This presentation examines musical performance in War and Peace as a metaphor for the art of living within the flux of time while attuning oneself to what remains untouched by flux. As represented by Tolstoj, music paradoxically opens up two paths—the performer and audience enter flux while at the same time uncovering stability within it. Like the novel as a whole, the passages depicting musical performance create a dialogue between these two modes of experiencing life in time. This dialogue becomes implicated in the larger tension Tolstoj establishes between a vision of human experience as confined and limited in material terms, and as reflective of an essence that is “eternal, free, independent of this life” (IV.1.16).
Like dancers, singers, and musicians who use their bodies and instruments inside the present tense to incarnate ideas or feelings, Tolstoj’s characters must grapple with and somehow transfigure corporeality and temporality, overcoming the limits on knowledge and understanding that ensue from those fundamental constraints. Like the gypsy Steška in “ Two Hussars,” who “lived with her whole being entirely in the song she was singing” (PSS 3: 166), musical beings in War and Peace do not reflect upon their performances, but seem to inhabit the dance and music undivided from themselves and fully present in the moment. On the other hand, as when Nataša and the other Rostov children discuss eternity to the strains of Dimmler’s harp (II.4.10), Tolstoj hints at a link between music and the advent of philosophic distance from the here-and-now. In the latter case, the music helps to usher in the intuition of an unchanging reality. These two perspectives on musical experience correspond to coexisting “solutions” Tolstoj represents in this novel to the problem of duality. By means of analogies to the musical arts, he depicts a path of ecstasy and a path of philosophic intuition, then unites these paths for the reader through the metaphor of Petja’s concert.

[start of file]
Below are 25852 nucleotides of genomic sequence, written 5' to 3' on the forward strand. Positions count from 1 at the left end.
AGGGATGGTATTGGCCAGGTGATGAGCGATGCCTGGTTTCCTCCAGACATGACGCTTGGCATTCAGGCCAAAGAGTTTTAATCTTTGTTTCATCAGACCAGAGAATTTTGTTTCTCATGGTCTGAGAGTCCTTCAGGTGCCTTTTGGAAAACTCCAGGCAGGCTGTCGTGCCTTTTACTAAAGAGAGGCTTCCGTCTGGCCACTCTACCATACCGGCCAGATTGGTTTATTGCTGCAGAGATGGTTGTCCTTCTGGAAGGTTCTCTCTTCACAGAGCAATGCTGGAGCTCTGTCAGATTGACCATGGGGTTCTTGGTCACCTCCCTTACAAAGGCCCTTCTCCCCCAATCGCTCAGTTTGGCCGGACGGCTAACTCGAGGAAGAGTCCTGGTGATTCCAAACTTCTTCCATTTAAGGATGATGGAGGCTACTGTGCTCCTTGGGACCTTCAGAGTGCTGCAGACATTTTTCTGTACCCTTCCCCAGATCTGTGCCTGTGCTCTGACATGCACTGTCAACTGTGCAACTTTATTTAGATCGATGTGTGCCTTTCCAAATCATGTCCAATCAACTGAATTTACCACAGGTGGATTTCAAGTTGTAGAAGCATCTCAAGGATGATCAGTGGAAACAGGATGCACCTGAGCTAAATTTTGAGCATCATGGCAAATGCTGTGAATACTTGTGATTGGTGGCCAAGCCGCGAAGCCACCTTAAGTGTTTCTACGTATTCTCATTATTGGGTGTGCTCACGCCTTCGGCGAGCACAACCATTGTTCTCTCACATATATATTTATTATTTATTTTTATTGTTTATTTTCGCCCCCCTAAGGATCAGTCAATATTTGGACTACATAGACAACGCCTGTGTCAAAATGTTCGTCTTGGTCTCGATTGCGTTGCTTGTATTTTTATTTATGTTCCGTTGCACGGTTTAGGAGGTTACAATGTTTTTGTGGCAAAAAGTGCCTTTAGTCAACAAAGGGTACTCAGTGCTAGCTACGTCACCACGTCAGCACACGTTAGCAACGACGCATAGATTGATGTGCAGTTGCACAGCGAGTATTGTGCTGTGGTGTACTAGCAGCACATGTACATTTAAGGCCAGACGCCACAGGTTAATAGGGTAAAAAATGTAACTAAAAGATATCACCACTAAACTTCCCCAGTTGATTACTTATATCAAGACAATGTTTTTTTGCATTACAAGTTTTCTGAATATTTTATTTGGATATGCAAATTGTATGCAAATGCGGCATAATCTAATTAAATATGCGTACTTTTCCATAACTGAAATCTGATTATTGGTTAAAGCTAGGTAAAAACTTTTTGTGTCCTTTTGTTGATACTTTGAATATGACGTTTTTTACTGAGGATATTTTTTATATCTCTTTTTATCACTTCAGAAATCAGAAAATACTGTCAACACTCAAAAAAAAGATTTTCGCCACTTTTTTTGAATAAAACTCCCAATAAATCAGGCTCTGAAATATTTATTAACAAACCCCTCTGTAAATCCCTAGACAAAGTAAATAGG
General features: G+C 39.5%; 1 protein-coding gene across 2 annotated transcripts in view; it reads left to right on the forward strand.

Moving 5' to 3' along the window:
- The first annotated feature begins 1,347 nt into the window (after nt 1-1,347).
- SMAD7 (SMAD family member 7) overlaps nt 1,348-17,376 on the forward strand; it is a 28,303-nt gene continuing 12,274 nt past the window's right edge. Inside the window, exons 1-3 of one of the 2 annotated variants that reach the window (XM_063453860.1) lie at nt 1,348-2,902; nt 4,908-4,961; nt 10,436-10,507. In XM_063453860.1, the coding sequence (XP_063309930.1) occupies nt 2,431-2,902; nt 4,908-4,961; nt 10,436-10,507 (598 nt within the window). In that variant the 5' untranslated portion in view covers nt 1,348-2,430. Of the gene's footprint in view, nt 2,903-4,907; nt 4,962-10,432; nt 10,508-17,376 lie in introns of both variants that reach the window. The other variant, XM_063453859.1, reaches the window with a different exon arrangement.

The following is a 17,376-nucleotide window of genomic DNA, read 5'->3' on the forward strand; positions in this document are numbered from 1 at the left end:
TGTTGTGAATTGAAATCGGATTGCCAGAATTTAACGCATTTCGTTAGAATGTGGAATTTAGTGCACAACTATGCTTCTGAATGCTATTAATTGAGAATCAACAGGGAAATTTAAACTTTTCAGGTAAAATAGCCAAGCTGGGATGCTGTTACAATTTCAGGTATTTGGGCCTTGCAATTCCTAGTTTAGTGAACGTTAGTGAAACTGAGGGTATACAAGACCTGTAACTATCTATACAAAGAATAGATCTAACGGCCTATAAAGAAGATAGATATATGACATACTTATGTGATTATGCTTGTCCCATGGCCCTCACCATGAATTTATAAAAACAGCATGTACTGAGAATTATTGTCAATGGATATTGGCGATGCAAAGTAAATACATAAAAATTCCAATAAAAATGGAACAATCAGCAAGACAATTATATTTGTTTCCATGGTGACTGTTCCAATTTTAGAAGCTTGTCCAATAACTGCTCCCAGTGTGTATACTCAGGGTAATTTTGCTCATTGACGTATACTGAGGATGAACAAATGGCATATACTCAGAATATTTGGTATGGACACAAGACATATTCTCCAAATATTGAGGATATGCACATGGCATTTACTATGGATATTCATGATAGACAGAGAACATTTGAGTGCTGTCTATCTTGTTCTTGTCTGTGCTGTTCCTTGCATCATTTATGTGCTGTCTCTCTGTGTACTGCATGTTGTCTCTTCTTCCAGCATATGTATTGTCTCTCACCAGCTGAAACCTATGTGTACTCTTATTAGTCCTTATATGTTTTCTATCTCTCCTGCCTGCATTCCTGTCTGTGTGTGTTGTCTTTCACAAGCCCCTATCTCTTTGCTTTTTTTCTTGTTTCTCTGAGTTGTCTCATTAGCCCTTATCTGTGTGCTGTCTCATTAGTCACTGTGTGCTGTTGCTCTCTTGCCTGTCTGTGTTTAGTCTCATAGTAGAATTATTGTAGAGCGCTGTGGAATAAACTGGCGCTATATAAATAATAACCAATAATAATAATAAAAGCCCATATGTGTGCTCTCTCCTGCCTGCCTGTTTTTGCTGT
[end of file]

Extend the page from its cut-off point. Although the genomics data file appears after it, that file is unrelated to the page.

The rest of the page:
This paper will describe the process by means of which he invites the reader into an analysis of aesthetic experience. It will also discuss the motif of the music of the spheres as a structural principle in War and Peace.